Nicholas Maes painted a servant girl sleeping in a kitchen, neglecting her work. The painting seems to turn many things around from the usual way Dutch painters saw them. Very often, the kitchen is viewed through a door, off to the side, from a more important room in the house: here, the house shows through a door. The kitchen is foreground, not background, and the mistress of the house seems to be the one who is observing -- not as often happens, the servant. Neglect and duty were frequent themes of the paintings of the era, obviously front and center here.
In pursuit of a better understanding of the Dutch Golden Age, I have been reading The Embarrassment of Riches: An Interpretation of Dutch Culture in the Golden Age by Simon Schama. Chapter 3, "Feasting, Fasting, and Timely Atonement" could stand alone as a book on food and culture in this amazing era. I feel as though I learned a great deal about the meaning of food, kitchens, and people as they appear in the paintings of the era. Having read it makes me feel much more prepared to appreciate works such as the sleeping servant above.
Painter Nicholas Maes was especially known for his scenes from daily life. The painting below has a simpler theme: an attractive woman at work, peeling parsnips as a chubby-cheeked child looks on. "The preparation of food -- peeling of vegetables like Maes's parsnips -- could supply ... instruction in household virtue," Schama says (p. 559). A focus on children is the theme of another chapter of Schama's book -- the Dutch were very advanced in many aspects of their attitude toward children. Here, the kitchen activity is enhanced because of the child's participation in the scene.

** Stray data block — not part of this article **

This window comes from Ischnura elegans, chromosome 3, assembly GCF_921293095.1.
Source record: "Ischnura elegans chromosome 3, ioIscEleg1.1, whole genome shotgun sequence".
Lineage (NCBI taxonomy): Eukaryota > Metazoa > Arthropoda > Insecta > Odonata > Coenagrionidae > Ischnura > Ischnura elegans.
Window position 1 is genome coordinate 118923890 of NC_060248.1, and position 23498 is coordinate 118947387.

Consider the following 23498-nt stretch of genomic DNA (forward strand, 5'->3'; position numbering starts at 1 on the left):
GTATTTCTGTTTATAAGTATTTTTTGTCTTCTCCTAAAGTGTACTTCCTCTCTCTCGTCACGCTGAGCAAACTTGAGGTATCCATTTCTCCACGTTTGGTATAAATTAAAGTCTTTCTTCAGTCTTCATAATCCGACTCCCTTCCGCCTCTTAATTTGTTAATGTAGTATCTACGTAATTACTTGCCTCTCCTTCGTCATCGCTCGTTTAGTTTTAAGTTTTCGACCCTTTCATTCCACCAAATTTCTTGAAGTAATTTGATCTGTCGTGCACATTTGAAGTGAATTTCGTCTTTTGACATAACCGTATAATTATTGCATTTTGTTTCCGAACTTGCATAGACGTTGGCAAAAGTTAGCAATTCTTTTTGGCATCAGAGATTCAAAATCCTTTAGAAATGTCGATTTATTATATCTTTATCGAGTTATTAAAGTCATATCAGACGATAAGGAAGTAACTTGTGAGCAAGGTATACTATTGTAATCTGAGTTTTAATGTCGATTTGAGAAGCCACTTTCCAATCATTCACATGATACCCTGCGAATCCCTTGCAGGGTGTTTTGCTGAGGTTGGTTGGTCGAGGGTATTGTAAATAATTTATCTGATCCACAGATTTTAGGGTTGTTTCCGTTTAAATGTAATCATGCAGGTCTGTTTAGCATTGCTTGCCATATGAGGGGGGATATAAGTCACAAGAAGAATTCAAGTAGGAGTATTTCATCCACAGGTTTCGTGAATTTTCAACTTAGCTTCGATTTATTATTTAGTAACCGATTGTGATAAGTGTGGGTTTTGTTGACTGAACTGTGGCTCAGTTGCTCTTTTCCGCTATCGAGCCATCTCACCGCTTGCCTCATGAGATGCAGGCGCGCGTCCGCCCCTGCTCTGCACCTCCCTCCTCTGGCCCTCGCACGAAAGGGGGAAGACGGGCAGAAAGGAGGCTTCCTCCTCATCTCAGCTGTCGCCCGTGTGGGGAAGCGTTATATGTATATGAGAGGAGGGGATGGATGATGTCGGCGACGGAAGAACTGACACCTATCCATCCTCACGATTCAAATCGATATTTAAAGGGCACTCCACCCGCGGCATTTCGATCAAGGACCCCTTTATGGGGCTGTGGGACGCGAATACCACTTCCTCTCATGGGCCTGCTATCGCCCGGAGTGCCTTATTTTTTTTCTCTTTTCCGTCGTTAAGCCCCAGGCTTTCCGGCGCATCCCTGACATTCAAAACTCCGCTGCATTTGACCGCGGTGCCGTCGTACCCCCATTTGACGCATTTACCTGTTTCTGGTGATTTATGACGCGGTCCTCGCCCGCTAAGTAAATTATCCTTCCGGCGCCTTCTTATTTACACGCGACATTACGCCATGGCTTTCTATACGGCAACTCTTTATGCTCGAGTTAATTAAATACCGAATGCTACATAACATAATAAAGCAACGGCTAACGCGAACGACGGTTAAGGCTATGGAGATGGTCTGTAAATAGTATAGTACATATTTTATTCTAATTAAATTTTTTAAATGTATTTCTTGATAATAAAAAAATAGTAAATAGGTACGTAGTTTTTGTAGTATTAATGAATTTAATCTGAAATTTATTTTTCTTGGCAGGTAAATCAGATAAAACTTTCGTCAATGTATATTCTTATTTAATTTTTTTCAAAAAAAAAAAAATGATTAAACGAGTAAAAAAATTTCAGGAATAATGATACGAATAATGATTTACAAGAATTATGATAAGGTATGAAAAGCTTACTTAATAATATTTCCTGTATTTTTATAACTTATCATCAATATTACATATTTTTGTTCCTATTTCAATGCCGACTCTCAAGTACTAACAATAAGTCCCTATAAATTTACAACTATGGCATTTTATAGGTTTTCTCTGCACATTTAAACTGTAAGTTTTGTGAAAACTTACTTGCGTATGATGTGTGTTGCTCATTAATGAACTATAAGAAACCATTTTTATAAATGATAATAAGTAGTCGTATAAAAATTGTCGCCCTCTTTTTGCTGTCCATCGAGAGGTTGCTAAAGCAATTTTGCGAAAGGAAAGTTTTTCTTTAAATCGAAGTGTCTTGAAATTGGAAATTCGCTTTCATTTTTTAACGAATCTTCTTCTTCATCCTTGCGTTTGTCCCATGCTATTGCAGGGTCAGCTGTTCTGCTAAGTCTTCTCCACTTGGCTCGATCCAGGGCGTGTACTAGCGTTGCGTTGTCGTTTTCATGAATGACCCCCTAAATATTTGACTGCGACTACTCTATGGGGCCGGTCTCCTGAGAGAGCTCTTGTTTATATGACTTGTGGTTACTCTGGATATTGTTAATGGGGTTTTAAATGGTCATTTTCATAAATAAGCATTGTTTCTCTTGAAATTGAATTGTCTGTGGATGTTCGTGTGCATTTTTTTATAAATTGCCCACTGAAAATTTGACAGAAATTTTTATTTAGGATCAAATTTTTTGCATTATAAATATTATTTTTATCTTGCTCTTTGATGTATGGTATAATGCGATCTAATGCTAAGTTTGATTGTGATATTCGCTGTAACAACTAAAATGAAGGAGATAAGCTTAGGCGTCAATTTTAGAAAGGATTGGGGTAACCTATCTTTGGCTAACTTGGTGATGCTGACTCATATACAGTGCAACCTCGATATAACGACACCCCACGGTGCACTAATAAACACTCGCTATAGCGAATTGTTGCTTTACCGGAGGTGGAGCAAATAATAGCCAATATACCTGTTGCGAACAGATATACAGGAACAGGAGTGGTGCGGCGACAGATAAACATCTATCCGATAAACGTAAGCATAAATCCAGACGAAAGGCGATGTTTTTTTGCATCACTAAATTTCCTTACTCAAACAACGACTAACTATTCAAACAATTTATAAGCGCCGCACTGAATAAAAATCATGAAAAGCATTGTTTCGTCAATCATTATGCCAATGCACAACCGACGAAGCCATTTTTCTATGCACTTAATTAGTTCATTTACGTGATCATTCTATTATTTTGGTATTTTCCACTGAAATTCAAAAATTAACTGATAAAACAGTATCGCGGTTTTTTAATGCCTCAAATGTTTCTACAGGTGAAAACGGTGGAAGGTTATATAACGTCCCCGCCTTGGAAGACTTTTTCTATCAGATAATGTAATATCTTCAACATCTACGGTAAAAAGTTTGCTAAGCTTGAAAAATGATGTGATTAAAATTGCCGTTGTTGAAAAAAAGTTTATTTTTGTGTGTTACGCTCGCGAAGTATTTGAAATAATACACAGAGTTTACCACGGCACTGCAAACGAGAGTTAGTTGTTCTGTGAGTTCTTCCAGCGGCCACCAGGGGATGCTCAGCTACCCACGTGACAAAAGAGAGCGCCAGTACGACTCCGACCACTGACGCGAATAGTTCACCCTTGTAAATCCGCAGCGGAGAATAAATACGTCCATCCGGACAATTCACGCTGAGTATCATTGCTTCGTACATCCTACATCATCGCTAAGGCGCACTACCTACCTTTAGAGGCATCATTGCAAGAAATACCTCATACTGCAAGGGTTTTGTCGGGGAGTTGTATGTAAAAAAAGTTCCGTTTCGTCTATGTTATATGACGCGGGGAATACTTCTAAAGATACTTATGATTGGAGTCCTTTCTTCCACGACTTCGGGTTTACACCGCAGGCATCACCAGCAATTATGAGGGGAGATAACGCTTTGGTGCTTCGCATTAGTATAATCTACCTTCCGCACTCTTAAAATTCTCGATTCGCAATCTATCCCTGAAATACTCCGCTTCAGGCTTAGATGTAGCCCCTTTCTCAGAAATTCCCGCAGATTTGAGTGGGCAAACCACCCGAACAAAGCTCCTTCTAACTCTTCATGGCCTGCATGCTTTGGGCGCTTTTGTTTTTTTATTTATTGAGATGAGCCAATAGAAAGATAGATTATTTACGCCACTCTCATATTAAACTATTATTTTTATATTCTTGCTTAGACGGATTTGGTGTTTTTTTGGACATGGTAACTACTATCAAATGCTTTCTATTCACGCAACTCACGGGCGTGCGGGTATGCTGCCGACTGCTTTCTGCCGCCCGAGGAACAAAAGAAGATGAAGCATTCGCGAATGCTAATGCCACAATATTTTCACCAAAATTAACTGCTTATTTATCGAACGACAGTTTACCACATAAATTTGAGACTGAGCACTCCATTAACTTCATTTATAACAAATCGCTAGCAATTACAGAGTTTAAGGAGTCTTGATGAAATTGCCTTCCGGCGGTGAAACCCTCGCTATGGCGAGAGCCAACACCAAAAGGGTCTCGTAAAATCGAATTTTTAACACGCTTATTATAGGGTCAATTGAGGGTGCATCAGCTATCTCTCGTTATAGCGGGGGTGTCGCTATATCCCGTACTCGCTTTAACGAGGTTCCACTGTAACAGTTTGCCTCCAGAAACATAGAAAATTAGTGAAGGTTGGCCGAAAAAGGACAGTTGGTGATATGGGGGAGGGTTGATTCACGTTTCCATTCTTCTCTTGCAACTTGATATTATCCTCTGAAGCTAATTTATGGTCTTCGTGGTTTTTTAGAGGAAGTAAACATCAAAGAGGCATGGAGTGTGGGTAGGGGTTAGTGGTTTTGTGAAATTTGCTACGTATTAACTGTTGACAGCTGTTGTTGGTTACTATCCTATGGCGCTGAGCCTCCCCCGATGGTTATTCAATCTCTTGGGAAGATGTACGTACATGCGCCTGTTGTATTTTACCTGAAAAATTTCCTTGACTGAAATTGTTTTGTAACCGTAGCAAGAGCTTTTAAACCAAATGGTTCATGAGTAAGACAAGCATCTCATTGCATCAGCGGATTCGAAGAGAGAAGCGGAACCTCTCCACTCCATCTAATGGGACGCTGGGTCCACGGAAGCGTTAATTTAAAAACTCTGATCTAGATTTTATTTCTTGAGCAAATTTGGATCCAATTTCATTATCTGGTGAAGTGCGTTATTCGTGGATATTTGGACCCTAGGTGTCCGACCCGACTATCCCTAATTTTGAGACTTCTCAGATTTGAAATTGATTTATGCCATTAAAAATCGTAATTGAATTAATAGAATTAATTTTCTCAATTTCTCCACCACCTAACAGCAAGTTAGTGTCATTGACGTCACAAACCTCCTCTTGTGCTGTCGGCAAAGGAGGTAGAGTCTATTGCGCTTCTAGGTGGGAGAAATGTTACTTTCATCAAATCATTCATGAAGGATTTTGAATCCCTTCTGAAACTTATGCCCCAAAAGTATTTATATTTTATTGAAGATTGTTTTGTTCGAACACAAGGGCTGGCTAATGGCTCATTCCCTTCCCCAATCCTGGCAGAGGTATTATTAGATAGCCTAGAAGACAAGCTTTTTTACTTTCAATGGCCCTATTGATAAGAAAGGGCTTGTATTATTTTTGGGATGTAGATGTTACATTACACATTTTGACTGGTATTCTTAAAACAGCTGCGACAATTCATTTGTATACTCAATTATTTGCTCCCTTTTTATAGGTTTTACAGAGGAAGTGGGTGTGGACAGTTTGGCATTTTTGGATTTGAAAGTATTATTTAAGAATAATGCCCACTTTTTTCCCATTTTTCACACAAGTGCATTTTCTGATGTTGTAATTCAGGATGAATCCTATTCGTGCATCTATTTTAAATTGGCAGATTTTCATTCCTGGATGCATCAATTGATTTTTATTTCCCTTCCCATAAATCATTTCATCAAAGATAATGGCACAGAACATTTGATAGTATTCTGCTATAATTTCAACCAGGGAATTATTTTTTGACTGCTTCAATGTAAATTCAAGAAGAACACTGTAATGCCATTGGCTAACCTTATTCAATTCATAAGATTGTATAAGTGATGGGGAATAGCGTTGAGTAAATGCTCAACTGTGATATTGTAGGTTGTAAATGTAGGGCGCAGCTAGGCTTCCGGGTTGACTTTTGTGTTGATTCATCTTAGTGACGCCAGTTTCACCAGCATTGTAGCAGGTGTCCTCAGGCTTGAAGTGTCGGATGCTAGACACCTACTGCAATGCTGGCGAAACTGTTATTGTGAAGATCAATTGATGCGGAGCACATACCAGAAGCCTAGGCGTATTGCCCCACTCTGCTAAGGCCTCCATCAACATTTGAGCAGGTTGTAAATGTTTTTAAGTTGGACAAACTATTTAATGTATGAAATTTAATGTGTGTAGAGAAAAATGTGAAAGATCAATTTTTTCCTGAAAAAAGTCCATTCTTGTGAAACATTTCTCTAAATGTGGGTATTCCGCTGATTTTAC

One thematic pair that recurs in Dutch painting is the "Fat Kitchen" -- before Lent, but also representing wealth -- and the "Lean Kitchen" -- during Lent, also representing scarcity. Here are a pair of such paintings by Steen:
Some people were definitely richer than others in the Dutch Republic, but what's remarkable is that working people, doing even menial jobs, had a decent life and were far from starvation. The gap between rich and poor was large, but nothing like the gaps between grinding poverty and aristocracy in other European countries at the time.
The prayers of working people before they ate their simple meals were a frequent subject for artistic works (as I illustrated in my earlier post). Steen treated this theme several times:
Holiday feasts, as well as the feasts of guilds and associations, were an important element of life in the Dutch Republic, and they served a variety of social and cultural purposes. As depicted by portrait artists, these feasts also help us to envision how people enjoyed life. Steen's painting of the St.Nicholas feast is a good example:
The basket of treats in this detail from the picture especially helps to imagine how delicious the food must have been for people of many social levels in that era.